I met a praying mantis in the campo and stopped to say hello, kneeling carefully on the ground beside her. She tilted her triangular head towards me with a quizzical expression in her large bright eyes, as if trying to weigh up whether I would be better as a mate or a meal (possibly both if she plays her cards right). – I’m so sorry I can’t stay long. I have an appointment – I say coyly, knowing already that she is the most beautiful creature I will meet today. Perhaps just one dance before we go our separate ways.
It’s hard to part when you fall in love so quickly, but sometimes it’s for the best. Such dangerous liaisons are bound to end in disaster. They say that opposites attract, but sexual cannibalism isn’t the best foundation for building a long term relationship and it’s not something that I would normally sign up for. You would certainly need to keep your wits about you if you went on a dinner date. And besides, I prefer vegetarians.
I cannot always talk directly to my wife. Or at least I cannot expect any definite answers. That’s where the mermaid comes in. Through her an entirely different kind of communication is possible. It’s a different kind of talking and a different kind of listening. Like poetry and myth making. It came to me first in a dream, not long after my wife died.
In my dream, an albatross has written a three-dimensional poem about my wife and I am jealous. Other people are heaping praise on the albatross for his clever construction and the profound truth that the poem conveys about its subject. I am completely out of my depth and cannot compete with this legendary seabird. There is a photograph of my wife that I’ve never seen before. She is swimming underwater. Down, down into the depths of the sea. Away from me and out of reach.
Buddhists believe in a never ending cycle of births and rebirths called saṃsāra. You can escape the cycle of rebirth by attaining Nirvana. But that’s something which requires a lot of effort, dedication and hard work and seems really rather difficult to achieve for most people, on account of their inherent laziness and fallibility.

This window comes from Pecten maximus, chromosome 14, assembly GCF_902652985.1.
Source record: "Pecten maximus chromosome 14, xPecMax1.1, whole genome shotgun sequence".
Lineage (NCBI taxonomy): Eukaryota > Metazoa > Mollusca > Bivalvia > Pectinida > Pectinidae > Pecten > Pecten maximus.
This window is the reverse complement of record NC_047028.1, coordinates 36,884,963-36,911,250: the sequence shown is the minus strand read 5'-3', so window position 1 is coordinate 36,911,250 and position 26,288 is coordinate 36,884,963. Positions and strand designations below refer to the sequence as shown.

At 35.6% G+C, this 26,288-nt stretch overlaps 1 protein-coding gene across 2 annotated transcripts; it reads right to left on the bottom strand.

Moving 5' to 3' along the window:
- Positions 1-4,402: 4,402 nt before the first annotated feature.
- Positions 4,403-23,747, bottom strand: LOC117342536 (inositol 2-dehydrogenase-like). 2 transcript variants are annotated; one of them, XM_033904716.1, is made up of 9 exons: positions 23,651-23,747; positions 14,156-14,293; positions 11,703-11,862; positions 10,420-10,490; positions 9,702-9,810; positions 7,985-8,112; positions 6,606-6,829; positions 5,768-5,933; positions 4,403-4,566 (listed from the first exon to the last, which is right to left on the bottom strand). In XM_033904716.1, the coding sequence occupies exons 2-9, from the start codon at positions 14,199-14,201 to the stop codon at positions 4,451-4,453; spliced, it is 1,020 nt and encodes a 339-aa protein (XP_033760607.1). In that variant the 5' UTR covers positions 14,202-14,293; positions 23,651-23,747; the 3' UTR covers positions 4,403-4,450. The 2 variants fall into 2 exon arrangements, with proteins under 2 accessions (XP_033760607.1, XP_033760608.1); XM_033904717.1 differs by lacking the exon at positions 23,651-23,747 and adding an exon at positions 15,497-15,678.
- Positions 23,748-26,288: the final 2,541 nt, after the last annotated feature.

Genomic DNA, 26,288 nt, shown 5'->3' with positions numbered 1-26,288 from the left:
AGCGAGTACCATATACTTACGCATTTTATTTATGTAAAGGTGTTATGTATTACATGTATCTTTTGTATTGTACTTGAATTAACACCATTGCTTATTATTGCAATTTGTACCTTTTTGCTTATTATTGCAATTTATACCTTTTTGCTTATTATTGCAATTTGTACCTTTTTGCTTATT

I do not remember any previous lives. But you could remember your past lives in some detail, and talked about them often. You remembered being a boy in one life and dying young. In another life you lived in poverty and recalled the memory of hunger and starvation. Further back still you remembered living as a rich and powerful woman, a cruel aristocrat responsible for the death and suffering of others.
Some days start off this way. Perhaps after deep and unsettling dreams. Or after a night of heavy drinking, prescription painkillers or tranquillisers. It’s a familiar feeling but one which is always startling and profound. That moment when you first wake up and remember that you are alive, and that you are who you are, and exist in the world as a conscious being. And simultaneously, that one day you will no longer exist and will never wake again. In that fleeting moment of conscious awakening, the joy and the agony of life seem fused together in an indivisible unit, and we dimly recognise the mystery of existence and acknowledge the strange hinterland that we sometimes inhabit between being and nothingness.
What a beguiling spectacle to behold. Such precise and elaborate movements. The dance, not performed for an audience, but for it’s own sake, with dignity and with joy. The flexing of the wings. The stretching of the body. Up on the hind legs at full tilt. Cleaning the face with the front legs. A rite of purification before the dance begins. Then dancing in circles. First one way then the other, zigzagging across the plain. Life imitating art. Then suddenly an unexpected gust of wind whips the small body 50 feet, 100 feet, 1000 feet in the air and away for ever.
A stunned silence follows. Was it a dance of death or a dance of life? Do any of us know that this will be our last day? Our last hour? Our last minute on earth?